"What touches all should be decided by all." This is a recurring theme in Michael Walzer's article "Town meetings and Workers" Control," in which he believes that decisions should reflect the views of everyone that it affects. "Much of what is considered "private" life in liberal societies ought to be subject to public control." He argues that democracy requires workers control of firms. Walzer's main argument states, that for any authoritative decision that seriously affects others, there should be a subset of those affected, who should be able to authorize the decision, make the decision or approve it. The people who makeup the division should be those who are in that association, which make the decision possible or necessary. To explicate his argument, Walzer explains how a process of decision making by officials can have a dramatic outcome that can result in affecting the lives of hundreds of thousands of people. Further explaining, Walzer invents a story about a man who owns property and creates a land of opportunity. This story describes how a town unites to make a decision that affects the whole town. In addition, Walzer describes how economics and politics should be treated as two separate entities. .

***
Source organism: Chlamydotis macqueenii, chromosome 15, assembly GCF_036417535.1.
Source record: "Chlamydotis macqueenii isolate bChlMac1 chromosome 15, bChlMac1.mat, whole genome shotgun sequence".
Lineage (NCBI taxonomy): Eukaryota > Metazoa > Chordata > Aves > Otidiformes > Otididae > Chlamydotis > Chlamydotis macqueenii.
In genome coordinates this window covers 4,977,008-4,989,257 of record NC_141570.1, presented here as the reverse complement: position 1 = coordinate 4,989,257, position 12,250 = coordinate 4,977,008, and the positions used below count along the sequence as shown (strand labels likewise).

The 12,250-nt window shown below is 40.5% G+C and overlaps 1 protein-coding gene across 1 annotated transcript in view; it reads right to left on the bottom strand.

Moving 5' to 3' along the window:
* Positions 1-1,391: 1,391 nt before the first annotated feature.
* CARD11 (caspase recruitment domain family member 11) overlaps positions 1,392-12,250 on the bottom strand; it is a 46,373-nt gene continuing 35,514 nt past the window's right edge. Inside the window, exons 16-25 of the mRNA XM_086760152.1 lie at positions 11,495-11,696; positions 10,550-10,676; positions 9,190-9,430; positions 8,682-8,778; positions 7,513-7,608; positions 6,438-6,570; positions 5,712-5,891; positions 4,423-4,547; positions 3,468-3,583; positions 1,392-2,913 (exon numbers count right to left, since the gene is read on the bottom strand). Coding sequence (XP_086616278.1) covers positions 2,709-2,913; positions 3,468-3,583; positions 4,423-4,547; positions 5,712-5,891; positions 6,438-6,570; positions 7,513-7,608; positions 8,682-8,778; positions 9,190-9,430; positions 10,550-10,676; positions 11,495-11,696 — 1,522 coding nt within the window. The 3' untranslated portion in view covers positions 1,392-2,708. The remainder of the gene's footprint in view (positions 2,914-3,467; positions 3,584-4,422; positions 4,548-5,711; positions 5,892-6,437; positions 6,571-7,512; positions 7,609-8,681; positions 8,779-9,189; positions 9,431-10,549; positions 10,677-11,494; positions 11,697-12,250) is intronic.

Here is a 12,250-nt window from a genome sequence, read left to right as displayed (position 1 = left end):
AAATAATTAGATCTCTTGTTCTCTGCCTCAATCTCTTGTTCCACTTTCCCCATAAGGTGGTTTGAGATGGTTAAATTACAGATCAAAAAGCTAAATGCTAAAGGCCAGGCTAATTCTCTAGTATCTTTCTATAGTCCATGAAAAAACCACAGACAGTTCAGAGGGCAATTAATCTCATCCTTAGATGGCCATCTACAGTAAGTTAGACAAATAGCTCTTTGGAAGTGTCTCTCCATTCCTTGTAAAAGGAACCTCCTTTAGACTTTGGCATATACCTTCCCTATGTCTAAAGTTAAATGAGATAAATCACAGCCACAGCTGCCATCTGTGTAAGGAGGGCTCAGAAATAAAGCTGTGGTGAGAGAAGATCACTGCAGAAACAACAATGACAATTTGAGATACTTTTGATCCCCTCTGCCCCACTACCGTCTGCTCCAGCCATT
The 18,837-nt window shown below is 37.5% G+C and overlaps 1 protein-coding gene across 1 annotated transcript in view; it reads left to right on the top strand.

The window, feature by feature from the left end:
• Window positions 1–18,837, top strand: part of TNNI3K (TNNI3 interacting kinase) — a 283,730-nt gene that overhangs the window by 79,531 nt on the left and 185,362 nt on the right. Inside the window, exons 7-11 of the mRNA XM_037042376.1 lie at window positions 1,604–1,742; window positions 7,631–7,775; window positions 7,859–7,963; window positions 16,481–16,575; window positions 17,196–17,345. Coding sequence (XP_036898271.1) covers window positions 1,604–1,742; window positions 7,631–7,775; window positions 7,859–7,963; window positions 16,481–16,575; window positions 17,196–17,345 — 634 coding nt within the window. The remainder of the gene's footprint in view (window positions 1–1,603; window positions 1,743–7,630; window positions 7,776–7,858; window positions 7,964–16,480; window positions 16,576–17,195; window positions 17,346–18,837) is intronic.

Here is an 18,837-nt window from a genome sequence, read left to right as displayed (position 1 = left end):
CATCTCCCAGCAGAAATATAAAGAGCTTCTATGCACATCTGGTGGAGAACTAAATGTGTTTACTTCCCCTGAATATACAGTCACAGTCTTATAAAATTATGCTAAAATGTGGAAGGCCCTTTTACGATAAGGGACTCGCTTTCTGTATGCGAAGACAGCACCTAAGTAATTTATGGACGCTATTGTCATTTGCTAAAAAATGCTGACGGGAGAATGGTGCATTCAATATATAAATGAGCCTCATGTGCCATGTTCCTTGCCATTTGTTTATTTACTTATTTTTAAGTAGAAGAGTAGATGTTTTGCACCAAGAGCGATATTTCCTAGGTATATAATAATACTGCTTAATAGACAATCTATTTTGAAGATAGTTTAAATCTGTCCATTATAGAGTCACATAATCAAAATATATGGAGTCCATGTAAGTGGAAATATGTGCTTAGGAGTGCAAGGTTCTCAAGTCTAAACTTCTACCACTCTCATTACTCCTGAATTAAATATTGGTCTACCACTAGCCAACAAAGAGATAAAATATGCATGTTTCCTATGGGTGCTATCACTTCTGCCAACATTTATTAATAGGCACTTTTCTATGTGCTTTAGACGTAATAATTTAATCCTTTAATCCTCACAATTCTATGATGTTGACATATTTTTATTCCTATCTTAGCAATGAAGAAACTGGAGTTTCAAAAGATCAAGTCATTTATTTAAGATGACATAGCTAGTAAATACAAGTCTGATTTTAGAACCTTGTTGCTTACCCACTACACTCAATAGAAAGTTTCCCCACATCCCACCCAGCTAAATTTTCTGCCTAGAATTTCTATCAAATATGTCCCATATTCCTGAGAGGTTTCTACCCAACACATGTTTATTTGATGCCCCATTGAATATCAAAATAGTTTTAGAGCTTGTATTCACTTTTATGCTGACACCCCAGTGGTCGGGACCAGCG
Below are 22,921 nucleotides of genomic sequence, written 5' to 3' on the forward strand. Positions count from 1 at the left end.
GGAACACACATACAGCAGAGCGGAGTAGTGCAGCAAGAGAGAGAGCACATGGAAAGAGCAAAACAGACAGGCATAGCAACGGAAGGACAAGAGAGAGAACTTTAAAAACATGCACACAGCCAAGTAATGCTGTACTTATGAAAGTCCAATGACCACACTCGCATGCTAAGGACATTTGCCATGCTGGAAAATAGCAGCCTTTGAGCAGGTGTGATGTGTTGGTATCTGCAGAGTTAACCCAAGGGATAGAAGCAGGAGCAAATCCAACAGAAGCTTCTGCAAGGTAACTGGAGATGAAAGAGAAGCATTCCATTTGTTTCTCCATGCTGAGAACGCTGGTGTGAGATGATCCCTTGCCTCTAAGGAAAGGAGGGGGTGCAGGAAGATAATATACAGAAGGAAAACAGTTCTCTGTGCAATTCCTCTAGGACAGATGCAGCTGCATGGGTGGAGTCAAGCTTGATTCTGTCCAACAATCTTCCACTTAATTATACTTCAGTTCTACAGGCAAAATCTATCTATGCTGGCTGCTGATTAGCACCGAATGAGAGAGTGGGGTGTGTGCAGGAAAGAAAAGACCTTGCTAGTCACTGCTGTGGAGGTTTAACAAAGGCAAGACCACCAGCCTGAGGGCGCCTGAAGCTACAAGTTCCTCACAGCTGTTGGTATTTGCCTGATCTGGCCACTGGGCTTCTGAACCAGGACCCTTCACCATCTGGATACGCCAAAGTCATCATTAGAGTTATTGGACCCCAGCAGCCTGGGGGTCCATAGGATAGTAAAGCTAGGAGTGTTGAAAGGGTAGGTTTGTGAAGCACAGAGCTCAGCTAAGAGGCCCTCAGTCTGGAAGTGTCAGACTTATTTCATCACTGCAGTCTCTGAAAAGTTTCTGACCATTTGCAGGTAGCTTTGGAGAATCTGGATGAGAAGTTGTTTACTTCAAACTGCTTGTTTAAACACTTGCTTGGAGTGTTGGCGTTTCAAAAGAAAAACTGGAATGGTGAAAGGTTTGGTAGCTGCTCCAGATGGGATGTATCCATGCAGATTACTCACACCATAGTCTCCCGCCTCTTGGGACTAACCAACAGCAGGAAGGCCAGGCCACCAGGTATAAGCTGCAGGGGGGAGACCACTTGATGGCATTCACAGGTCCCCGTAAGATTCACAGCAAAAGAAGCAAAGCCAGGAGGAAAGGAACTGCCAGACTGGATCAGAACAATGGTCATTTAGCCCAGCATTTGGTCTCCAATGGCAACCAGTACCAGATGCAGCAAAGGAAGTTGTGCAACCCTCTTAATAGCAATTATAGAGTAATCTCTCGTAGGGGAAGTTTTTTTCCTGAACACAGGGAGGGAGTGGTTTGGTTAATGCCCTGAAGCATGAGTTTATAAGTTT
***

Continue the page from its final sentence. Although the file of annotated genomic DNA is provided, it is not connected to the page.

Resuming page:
"What is the source of authority?" According to Walzer, although disagreeing, authority is derived from the ownership of the organizations by particular persons. This outlook comes from a capitalist organization. This means that the participants are the subjects with no input, whereas the officials hold all the authority. All their claims to govern and formulate decisions rest on the legal and the moral implications of private property. However, this did not last long as Socialist argued that ownership should be exempt from certain decision-making that the political community as a whole should do. Now, views are comprised of a society rather than individuals with power.